How Receptive Are Physicians and Payers to Premium-Priced Emerging Therapies in This Underserved Market?
Patients with advanced/metastatic colorectal cancer (mCRC) typically receive chemotherapy (with or without biologics) as treatment, which increases overall survival (OS) but can also lead to severe toxicities. Patients in the third-line setting have limited therapeutic options and typically have a reduced quality of life; therefore, physicians must carefully balance any efficacy benefit associated with a therapy with its toxicity profile. The launch of regorafenib (Bayer HealthCare’s Stivarga) and the anticipated launch of TAS-102 (Taiho Pharmaceutical’s Lonsurf) in the United States and Europe will increase the number of viable treatment options for these patients, and those who are RAS wild-type can also receive an EGFR inhibitor (such as cetuximab [Bristol-Myers Squibb/Eli Lilly/Merck KGaA’s Erbitux] and panitumumab [Amgen/Takeda Pharmaceutical’s Vectibix]) if they have not received one previously. However, given that the efficacy associated with these therapies is limited, significant opportunity remains for emerging therapies in development for this patient population.
Questions Answered in This Report:
- A drug’s performance on at least seven efficacy end points, including OS, is important for drug approval and physician use. What are the key primary and secondary clinical trial end points with which new therapies are evaluated? How do U.S. and European oncologists weight efficacy measures and other drug attributes in their prescribing decisions for third-line mCRC?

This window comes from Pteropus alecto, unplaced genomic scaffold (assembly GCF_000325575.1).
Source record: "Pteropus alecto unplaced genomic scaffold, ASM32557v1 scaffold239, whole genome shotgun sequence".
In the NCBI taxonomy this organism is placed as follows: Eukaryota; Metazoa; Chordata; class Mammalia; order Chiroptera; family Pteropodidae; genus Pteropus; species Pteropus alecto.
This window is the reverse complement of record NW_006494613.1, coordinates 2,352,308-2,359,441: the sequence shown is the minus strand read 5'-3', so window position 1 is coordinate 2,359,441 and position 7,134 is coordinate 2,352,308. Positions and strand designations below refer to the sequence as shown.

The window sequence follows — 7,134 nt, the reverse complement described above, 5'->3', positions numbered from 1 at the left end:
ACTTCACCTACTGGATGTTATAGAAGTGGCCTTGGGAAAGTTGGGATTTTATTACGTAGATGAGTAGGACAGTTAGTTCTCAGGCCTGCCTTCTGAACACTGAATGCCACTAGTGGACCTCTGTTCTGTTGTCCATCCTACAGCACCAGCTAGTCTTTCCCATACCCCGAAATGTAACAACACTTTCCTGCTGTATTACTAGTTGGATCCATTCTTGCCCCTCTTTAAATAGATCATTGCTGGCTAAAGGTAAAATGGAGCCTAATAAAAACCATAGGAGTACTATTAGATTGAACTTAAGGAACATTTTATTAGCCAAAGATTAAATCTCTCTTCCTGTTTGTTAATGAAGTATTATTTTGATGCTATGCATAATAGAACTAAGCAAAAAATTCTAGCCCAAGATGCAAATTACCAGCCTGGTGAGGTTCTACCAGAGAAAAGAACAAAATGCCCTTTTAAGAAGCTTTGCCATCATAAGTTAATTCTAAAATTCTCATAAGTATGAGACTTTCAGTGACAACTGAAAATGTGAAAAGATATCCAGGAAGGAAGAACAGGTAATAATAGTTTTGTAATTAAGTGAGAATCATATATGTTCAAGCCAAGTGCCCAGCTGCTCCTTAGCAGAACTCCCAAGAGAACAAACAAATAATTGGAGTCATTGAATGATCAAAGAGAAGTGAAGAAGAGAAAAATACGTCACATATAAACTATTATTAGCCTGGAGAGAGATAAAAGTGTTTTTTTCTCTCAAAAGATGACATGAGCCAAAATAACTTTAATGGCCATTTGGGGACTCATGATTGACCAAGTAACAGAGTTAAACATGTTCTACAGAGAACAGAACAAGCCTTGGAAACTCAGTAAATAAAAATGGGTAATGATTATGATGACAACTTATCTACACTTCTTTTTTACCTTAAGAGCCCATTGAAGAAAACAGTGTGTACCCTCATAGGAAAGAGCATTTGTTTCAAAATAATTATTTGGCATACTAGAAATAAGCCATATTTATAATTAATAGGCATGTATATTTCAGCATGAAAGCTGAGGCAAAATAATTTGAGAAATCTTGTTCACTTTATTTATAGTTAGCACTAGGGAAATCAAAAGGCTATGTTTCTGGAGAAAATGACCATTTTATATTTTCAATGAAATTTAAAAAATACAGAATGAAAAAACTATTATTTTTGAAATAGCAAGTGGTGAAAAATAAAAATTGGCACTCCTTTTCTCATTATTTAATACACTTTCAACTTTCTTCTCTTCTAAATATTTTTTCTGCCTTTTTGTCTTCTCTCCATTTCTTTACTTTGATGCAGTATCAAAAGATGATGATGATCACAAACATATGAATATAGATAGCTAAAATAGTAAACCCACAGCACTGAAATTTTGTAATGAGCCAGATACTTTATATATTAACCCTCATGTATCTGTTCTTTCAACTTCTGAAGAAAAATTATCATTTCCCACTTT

- Regorafenib is the 2013 major-market sales leader for third-line mCRC. What weaknesses exist in its profile that would allow emerging therapies to gain a foothold in the market? Have emerging therapies demonstrated strengths on the attributes that surveyed oncologists indicate are the most important in their prescribing decisions? Which emerging therapies will offer the clinical improvements over currently available therapies that surveyed MCO PDs seek from new therapies?
- OS, overall response rate (ORR), and rate of diarrhea are key drivers of physicians’ prescribing decisions and/or are the focus of drug development for new third-line mCRC therapies. What trade-offs across these and other clinical attributes are U.S. oncologists willing to make when considering the use of emerging therapies for the treatment of third-line mCRC? Based on the trade-offs in price and performance across key drug attributes that U.S. oncologists are willing to make, how do physician preference and prescribing likelihood vary across different target product profiles for third-line mCR?
- Based on its clinical profile, panitumumab is the current clinical gold standard in our Drug Comparator Model in RAS wild-type patients and bevacizumab + 5-FU + leucovorin is the current clinical gold standard in RAS-mutant patients. What attributes do thought leaders believe differentiate these therapies from competing current therapies and emerging therapies? Will any therapies in development challenge panitumumab or bevacizumab + 5-FU + leucovorin as the future gold standard in 2018 or 2023?
Attributes included in conjoint analysis-based assessment of target product profiles for third-line mCRC:
- Median overall survival.
- Median progression-free survival.
- Overall response rate.
- Rate of grade 3/4 neutropenia.
- Rate of grade 3/4 diarrhea.
- Rate of grade 3/4 rash.
- Price per cycle.
Attributes included in assessment of U.S. payers’ receptivity to new therapies for third-line mCRC:
- Effect on median overall survival.
- Effect on progression-free survival.
- Incidence of all grades of diarrhea.
- Incidence of all grades of rash.
Physicians surveyed: 60 U.S. and 30 European oncologists.
Payers surveyed: 20 U.S. MCO PDs.
Comprehensive List of Therapies Included in Our Research and Modeling:
- Regorafenib (Bayer HealthCare’s Stivarga)
- Cetuximab (Bristol-Myers Squibb/Eli Lilly/Merck KGaA’s Erbitux) + irinotecan (generics)
- Panitumumab (Amgen/Takeda Pharmaceutical’s Vectibix)
- Bevacizumab (Roche/Genentech/Chugai’s Avastin) + 5-FU (generics) + leucovorin (generics)
- Capecitabine (Roche/Genentech/Chugai’s Xeloda, generics)
- TAS-102 (Taiho Pharmaceutical’s Lonsurf)
- Nintedanib (Boehringer Ingelheim’s Vargatef)
- Sym-004 (Symphogen)
- IMMU-130 (Immunomedics)
- Dabrafenib (Novartis’s Tafinlar) + trametinib (Novartis’s Mekinist) + panitumumab